This is the potential situation our kids will be in when fathers return to work. There are already fathers that have returned to work and already children dealing with this withdrawal feeling. They may not have been used to having Dad around, then they got used to it, then he left again!
So, how do we handle this emotional void for both Father and Child? We do it consciously. We do it by conversing with children about it, by carving out some very focused father/child time together every week, no matter how busy a schedule may get. With Skype, we can ensure regular communication during long absences, like military families and traveling business people have been using. We also do it by watching for the signs that our children are suffering these losses as in the ones I listed at the beginning of the post.
By all means, it is best for parents not to let guilt drive their responses to a child who is missing him/her. Guilt is an unhealthy emotion that can lead to permissiveness, especially in inappropriate situations, where structure and limits are needed. Children pick up on and run with a parent’s guilt if they sense it, which can serve to drive even more symptomatic behavior and create a perspective of victimization. Guilt and blame do not empower a child to deal with a situation. Whether it comes from the absent parent or the parent at home, what children need is adult maturity in these moments.
Honest conversations about changes and feelings are important, expressing that the adults too are missing their children. Working together as a family on healthy responses and solutions teaches a child emotional maturity and resiliency, not victimization. Adults seeking solutions while expressing empathy are what children need to learn to deal with any loss, change or challenge.
Because a new position or career change can take off like a jet plane, leaving everything else behind, it is extremely important we acknowledge this reality while also acknowledging the need to maintain the investment in our children’s emotional security and maturity so we don’t lose the investments these fathers have already made if and when the family decides that the father take on an outside employment position!
Many baby boomer children and beyond look back and wish they could have had their own fathers more present and active in their lives. Today, so many fathers are realizing this awesome opportunity to do just that. Yet, because we have an unprecedented situation, we need to create a realistic and thoughtful plan. We need to go beyond market driven decisions and popular culture that throws fix-it remedies at parents like a pitcher to a batter. Most remedies strike out for the long haul because they are profit driven and do not consider the future of the child.
AND, many Dads already foresee their own heartache at returning to work and have considered the full-time stay at home alternative. We are at a precipice, a defining moment in American family life. Let’s have the conversation on these important and valid points. When I see my whiny grandson missing his father, now that he is gone 3 weeks this last trip after months of being at home, when I remember a former employer and his son who used to act out frequently as a result of his father traveling, after seeing his Dad day after day and traveling with him for months, and when I have witnessed hundreds of fatherless children firsthand with their numerous behavioral and emotional problems, I can see the situation repeating from this completely different situation: The Stay At Home Dad Who Was Here Today & Gone Tomorrow!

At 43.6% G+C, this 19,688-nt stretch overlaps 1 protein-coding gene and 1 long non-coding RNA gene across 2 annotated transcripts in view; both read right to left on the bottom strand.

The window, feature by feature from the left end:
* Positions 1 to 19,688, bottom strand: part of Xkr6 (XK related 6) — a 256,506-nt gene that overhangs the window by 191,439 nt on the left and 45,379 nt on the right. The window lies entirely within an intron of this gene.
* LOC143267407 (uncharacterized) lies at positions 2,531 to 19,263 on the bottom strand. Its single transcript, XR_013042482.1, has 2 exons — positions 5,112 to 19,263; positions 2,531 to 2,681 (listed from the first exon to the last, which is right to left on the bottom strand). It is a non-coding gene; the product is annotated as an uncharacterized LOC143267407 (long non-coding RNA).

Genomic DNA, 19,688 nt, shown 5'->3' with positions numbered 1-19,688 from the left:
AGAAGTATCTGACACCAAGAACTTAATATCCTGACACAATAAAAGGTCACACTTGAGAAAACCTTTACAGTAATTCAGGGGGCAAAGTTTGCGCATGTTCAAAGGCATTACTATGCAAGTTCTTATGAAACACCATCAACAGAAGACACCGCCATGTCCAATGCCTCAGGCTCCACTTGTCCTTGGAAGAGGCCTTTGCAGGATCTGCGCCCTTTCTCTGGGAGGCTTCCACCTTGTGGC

It really is all the same when a child is suffering loss. And toys and gifts and food and money thrown at a kid to soften this absence never fill the emotional void. It takes a conscious father to recognize the needs of his children and himself to make up that time by being present, even for 20 minutes a day or during a weekend excursion. Absolute 100% focused time with a child is 100% appreciated by every child!
What I am saying to all of the fathers out there is “Please don’t let life take over again, leaving your kids on the sidelines.”
And, for mothers and other caregivers, perhaps more hugs, more Mommy time, some male teachers, nannies, or relatives to fill that male void while Dad is gone, and maybe a little more tussle and outdoor play time is also in order!!!!!
For the Dads who choose to stay at home, please recognize this awesome responsibility and find support for making the best choices for your children! Recognize the powerful marketing influences of pop culture and steer clear for your kids sake as well as for your pocketbook! This 5 minute video is worth pondering: (Consuming Kids)
Do you have any exemplary or despicable Stay At Home Dad stories to entertain us with? Please share them here with other readers in the comment section!
Are you a Stay At Home Dad by choice or necessity? Will choose to stay at home for a while or will you leave for a better paying position? Why do you enjoy staying home with your kids?